With an increasing shortage of affordable housing for our workforce, Salt Spring Island’s housing crisis is worsening and impacting every aspect of our community – our seniors, businesses, hospital and schools. To find a path forward to a more resilient, ecologically sustainable community, we published Homes for Islanders: An Integrated Housing Solutions Framework for Salt Spring Island which identifies five strategies for our addressing our immediate housing problems. Find out more here and support our work to create a community-led conversation about solutions.
Although Salt Spring Island is widely known as an idyllic place to spend a weekend in a cozy cabin, a yurt in the forest, or a tiny home on an agricultural property, these and other types of accessory dwelling units (ADUs) are mostly prohibited as long-term residences. The well-documented benefits of ADUs as a private-sector housing solution, coupled with the common knowledge that many islanders live full-time in illegal ADUs, provides a strong case for legalizing and guiding this type of rural infill housing.
Benefits of ADUs:
Concerns about ADUs can be addressed:
Actions recommended by Salt Spring Solutions:
Salt Spring Island requires a housing strategy and an entity that is resourced and clearly designated as responsible for overseeing a focused and coordinated interagency approach for housing. This is needed to overcome the substantial challenges of our siloed governance and long tradition of creating housing plans that are not implemented, and to direct a solution to the complex servicing issues in Ganges Village.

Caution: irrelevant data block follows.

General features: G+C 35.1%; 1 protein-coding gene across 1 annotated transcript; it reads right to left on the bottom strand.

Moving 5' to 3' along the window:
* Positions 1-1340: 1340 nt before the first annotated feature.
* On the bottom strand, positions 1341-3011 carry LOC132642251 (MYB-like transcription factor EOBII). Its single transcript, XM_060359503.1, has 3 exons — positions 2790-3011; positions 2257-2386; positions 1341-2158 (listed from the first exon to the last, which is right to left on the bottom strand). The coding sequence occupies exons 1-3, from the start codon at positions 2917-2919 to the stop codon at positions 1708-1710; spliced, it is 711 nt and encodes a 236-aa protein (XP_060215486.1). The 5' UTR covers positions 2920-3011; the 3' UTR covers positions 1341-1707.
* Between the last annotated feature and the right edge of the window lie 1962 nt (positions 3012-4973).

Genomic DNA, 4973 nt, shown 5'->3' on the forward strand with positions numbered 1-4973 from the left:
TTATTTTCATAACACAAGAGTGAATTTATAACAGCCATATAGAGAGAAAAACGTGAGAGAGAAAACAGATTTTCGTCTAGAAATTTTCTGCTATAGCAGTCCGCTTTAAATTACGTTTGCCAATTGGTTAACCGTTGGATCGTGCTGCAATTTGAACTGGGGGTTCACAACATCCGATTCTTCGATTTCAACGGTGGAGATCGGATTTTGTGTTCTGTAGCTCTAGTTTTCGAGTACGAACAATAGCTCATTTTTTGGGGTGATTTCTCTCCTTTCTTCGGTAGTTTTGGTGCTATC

The Salt Spring Island community needs better ways to learn about and discuss important, complex, and controversial issues. History demonstrates that our local government processes fall short in facilitating informed, inclusive, and constructive community engagement. At worst, this can create barriers to making progress on many important issues, including housing. It is imperative that we find ways to redirect, reform, or supplement the current public process to improve our comity’s capacity to problem-solve together.
Unchecked residential sprawl is changing Salt Spring Island from a rural community characterized by farms, forest, homesteads, village nodes, and diverse households into a subdivided patchwork of private, affluent estates. Private residential development typically maximizes private views and interests without equal consideration of natural systems or broader community needs, including attainable housing. Instead of continuing to accept the status quo as an entitlement, Salt Spring Island must limit this kind of growth on undeveloped land and incentivize investment that protects nature space, water resources, and farmland, and allows households of varying incomes to live across the island.
There are many reasons why more housing and higher-density, mixed-use development on Salt Spring Island should be focused near the social and economic heart of our community, Ganges Village. There are also a multitude of challenges to implementing what initially appears as a common-sense solution. Nonetheless, the eventual benefits of having a walkable, socially inclusive and economically vital village should compel local government agencies to prioritize this work as an intergovernmental collaboration and address the challenges proactively.